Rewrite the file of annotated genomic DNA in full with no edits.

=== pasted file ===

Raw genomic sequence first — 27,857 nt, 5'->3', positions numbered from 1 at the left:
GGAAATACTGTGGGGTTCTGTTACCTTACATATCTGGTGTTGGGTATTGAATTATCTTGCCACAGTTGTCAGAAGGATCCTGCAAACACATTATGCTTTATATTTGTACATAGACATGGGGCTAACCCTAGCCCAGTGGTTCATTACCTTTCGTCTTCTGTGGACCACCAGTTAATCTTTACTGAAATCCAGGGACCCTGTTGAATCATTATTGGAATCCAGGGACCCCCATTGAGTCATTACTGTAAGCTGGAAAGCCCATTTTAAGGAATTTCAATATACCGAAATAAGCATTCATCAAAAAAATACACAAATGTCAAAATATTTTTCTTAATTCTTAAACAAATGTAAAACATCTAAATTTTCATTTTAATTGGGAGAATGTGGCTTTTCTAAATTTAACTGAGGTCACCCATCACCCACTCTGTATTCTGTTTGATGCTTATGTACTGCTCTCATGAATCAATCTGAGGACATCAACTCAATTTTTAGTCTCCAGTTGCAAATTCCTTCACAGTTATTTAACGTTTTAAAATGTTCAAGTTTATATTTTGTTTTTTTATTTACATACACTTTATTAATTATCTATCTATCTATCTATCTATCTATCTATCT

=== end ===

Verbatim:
Raw genomic sequence first — 27,857 nt, 5'->3', positions numbered from 1 at the left:
GGAAATACTGTGGGGTTCTGTTACCTTACATATCTGGTGTTGGGTATTGAATTATCTTGCCACAGTTGTCAGAAGGATCCTGCAAACACATTATGCTTTATATTTGTACATAGACATGGGGCTAACCCTAGCCCAGTGGTTCATTACCTTTCGTCTTCTGTGGACCACCAGTTAATCTTTACTGAAATCCAGGGACCCTGTTGAATCATTATTGGAATCCAGGGACCCCCATTGAGTCATTACTGTAAGCTGGAAAGCCCATTTTAAGGAATTTCAATATACCGAAATAAGCATTCATCAAAAAAATACACAAATGTCAAAATATTTTTCTTAATTCTTAAACAAATGTAAAACATCTAAATTTTCATTTTAATTGGGAGAATGTGGCTTTTCTAAATTTAACTGAGGTCACCCATCACCCACTCTGTATTCTGTTTGATGCTTATGTACTGCTCTCATGAATCAATCTGAGGACATCAACTCAATTTTTAGTCTCCAGTTGCAAATTCCTTCACAGTTATTTAACGTTTTAAAATGTTCAAGTTTATATTTTGTTTTTTTATTTACATACACTTTATTAATTATCTATCTATCTATCTATCTATCTATCTATCT